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prophet's words, “ The heart is deceitful above all things, and desperately wicked ?” Who but the all-seeing Jehovah can penetrate its depth, and fully know it? How suitable and how needful then is the wise man's counsel, “ Keep thy heart with all diligence, for out of it are the issues of life.
Watch and guard against being drawn aside, and entangled by things of time and sense. The world, with its benumbing touch, deadens the heart to God. The cares of this life, the deceitfulness of riches, and the lusts of other things, are apt to choke the growth of every heavenly principle. It is allowable, and often necessary, to engage in temporal concerns; but we are continually liable to be insensibly drawn from things lawful to things dangerous. The line, which marks the path in which we should go, is a narrow line, and may, through carelessness, be transgressed before we are aware ; and then the steps are short and easy from one sinful indulgence to another, in the rapidly descending road that leadeth to destruction. This consideration adds great weight to the apostolic injunction, “Be not conformed to this world, but be transformed by the renewing of your minds." The children of darkness give themselves up to slumber in slothful ease, or sensual indulgence; but let the children of the light not
sleep as do others, but watch and be sober. The more a saint is raised above the world, the nearer will he live to God, and the more precious will Christ be to his soul.
Watch and guard against the temptations of Satan. This subtle enemy possesses a large store of devices; and you are continually exposed to danger from his fair allurements and his fiery darts. And can you remain indifferent and unconcerned ? Surely the animating call of the apostle ought to arouse the mind to repel the insidious and mighty foe. “ Be sober, be vigilant, because your adversary, the devil, as a roaring lion, walketh about seeking whom he may devour; whom resist steadfast in the faith.” With watchfulness, prayer must be united. To watch without praying, or pray without watching, is to resemble a sentinel, who either keeps his post all alert, but neglects to put on his armour; or wears his armour, but slumbers till surprised and overpowered by the enemy. '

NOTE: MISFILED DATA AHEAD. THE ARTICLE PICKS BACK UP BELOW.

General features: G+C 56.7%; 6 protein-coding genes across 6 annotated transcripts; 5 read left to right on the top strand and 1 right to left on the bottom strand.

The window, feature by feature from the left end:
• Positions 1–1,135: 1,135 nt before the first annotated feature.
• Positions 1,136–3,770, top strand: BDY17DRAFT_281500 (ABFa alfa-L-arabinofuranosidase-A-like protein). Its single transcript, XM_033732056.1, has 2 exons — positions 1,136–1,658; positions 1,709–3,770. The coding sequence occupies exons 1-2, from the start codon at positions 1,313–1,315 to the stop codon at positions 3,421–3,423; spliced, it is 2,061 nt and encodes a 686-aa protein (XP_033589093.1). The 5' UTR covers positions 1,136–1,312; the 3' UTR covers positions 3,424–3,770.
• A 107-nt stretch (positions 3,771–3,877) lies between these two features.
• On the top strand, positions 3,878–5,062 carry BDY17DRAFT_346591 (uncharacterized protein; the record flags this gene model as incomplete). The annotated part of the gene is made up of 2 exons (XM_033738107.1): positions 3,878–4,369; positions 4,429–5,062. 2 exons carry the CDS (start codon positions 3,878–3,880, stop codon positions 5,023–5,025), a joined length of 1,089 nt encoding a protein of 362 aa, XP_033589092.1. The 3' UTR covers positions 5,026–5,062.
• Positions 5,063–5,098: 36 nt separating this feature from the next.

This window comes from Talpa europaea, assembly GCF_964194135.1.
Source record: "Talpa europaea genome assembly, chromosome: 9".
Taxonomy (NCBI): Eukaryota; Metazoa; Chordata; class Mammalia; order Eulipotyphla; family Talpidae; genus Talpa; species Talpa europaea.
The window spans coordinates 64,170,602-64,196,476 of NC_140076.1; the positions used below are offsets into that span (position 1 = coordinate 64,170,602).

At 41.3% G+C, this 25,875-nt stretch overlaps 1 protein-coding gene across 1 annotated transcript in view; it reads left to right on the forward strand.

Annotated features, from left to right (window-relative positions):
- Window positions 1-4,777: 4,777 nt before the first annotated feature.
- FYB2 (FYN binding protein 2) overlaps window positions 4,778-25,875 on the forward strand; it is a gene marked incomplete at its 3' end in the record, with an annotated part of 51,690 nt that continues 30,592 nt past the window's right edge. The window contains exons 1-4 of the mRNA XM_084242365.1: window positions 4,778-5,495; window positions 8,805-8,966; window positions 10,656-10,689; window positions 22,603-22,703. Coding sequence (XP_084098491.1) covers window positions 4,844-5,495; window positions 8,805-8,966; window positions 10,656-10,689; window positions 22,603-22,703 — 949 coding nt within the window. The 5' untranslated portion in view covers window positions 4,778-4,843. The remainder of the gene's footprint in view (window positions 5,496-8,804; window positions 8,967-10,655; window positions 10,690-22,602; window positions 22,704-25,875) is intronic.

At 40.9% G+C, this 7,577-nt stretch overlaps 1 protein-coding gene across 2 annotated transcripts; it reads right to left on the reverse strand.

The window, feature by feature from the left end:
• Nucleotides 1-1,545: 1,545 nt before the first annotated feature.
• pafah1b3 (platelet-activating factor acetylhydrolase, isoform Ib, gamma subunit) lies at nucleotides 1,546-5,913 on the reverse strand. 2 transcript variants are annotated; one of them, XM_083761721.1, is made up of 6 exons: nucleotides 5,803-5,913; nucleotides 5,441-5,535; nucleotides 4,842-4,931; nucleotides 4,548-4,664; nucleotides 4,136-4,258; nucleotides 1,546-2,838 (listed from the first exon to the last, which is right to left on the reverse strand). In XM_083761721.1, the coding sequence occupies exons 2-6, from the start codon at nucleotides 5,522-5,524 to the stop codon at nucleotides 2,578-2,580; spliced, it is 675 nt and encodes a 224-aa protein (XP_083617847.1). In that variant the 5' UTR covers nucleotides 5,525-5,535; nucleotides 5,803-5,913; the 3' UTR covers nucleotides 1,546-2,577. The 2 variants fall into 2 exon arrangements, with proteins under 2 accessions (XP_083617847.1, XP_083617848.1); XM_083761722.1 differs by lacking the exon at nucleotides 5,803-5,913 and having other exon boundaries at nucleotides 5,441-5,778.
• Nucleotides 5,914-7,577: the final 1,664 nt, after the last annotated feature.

Perhaps there is no other duty enjoined in so many clear and urgent commands, and accompanied with so great a variety of animating and impressive promises, as prayer. “Ask, and ye shall receive; seek, and ye shall find; knock, and the door shall be opened.” “Be careful for nothing, but in every thing by prayer and supplication, with thanksgiving, let your requests be made known unto God.” And to show that this was not to be merely occasional, but habitual, it is said, “ Pray without ceasing.” “Continue instant in prayer.” Nor is it without cause that the Scriptures so frequently enforce the observance of this duty, and point out the advantages which flow from it. The vital power of religion cannot be preserved in the soul without prayer. When the spirit of devotion ceases to breathe, every Christian grace will begin to languish, and the best consolations lose their relish. Prayer, therefore, ought to be considered as a duty, which we are conscientiously to perform; and as a privilege, that we are invited freely to enjoy. Prayer loosens the burthen under which the soul groans; and vents the swelling sorrows of the troubled breast. "I cried unto the Lord with my voice, with my voice unto the Lord did I make my supplication. I poured out my complaint before him; I shewed before him my trouble. When my spirit was over. whelmed within me, then thou knewest my path,” &c. Ps. cxlii, 1, 2, 3. Prayer is that exercise of godliness which fits the saint to fight the good fight of faith. When girded with the whole armour of God, in order to use it with success, he is exhorted to pray always with all